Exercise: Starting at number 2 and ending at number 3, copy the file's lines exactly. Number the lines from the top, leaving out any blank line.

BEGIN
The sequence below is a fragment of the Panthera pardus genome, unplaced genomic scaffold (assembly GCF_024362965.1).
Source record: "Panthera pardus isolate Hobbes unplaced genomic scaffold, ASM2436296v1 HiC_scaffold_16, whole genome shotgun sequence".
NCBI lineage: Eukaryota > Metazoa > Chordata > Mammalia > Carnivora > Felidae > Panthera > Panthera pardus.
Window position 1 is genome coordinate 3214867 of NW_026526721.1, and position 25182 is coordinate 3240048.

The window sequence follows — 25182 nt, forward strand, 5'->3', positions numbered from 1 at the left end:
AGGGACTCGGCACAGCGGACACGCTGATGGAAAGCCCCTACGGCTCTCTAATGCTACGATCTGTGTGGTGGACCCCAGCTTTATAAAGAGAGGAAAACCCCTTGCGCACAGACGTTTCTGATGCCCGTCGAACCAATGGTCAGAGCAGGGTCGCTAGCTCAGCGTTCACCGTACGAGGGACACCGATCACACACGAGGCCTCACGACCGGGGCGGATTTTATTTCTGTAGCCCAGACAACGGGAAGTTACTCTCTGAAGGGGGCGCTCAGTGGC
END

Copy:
Source record: "Panthera pardus isolate Hobbes unplaced genomic scaffold, ASM2436296v1 HiC_scaffold_16, whole genome shotgun sequence".
NCBI lineage: Eukaryota > Metazoa > Chordata > Mammalia > Carnivora > Felidae > Panthera > Panthera pardus.